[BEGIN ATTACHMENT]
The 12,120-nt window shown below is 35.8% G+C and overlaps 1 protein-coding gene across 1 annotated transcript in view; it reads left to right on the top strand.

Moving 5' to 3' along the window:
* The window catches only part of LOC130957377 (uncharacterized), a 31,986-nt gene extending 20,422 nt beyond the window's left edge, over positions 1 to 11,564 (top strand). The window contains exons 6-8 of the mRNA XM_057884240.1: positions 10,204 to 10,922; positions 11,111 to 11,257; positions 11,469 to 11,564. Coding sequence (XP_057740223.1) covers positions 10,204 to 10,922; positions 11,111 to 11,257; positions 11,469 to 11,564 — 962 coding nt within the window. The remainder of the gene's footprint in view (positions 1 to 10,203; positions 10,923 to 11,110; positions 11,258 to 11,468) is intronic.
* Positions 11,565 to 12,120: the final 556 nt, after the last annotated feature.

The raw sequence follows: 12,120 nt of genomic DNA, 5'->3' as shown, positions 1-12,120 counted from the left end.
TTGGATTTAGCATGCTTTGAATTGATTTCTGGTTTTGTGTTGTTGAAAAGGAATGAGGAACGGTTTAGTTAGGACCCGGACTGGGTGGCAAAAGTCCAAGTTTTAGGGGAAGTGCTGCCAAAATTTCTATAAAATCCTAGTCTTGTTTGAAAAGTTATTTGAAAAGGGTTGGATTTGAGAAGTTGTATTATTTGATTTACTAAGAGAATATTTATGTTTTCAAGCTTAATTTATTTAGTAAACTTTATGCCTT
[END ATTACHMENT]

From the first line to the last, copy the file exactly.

The 12,120-nt window shown below is 35.8% G+C and overlaps 1 protein-coding gene across 1 annotated transcript in view; it reads left to right on the top strand.

Moving 5' to 3' along the window:
* The window catches only part of LOC130957377 (uncharacterized), a 31,986-nt gene extending 20,422 nt beyond the window's left edge, over positions 1 to 11,564 (top strand). The window contains exons 6-8 of the mRNA XM_057884240.1: positions 10,204 to 10,922; positions 11,111 to 11,257; positions 11,469 to 11,564. Coding sequence (XP_057740223.1) covers positions 10,204 to 10,922; positions 11,111 to 11,257; positions 11,469 to 11,564 — 962 coding nt within the window. The remainder of the gene's footprint in view (positions 1 to 10,203; positions 10,923 to 11,110; positions 11,258 to 11,468) is intronic.
* Positions 11,565 to 12,120: the final 556 nt, after the last annotated feature.

The raw sequence follows: 12,120 nt of genomic DNA, 5'->3' as shown, positions 1-12,120 counted from the left end.
TTGGATTTAGCATGCTTTGAATTGATTTCTGGTTTTGTGTTGTTGAAAAGGAATGAGGAACGGTTTAGTTAGGACCCGGACTGGGTGGCAAAAGTCCAAGTTTTAGGGGAAGTGCTGCCAAAATTTCTATAAAATCCTAGTCTTGTTTGAAAAGTTATTTGAAAAGGGTTGGATTTGAGAAGTTGTATTATTTGATTTACTAAGAGAATATTTATGTTTTCAAGCTTAATTTATTTAGTAAACTTTATGCCTT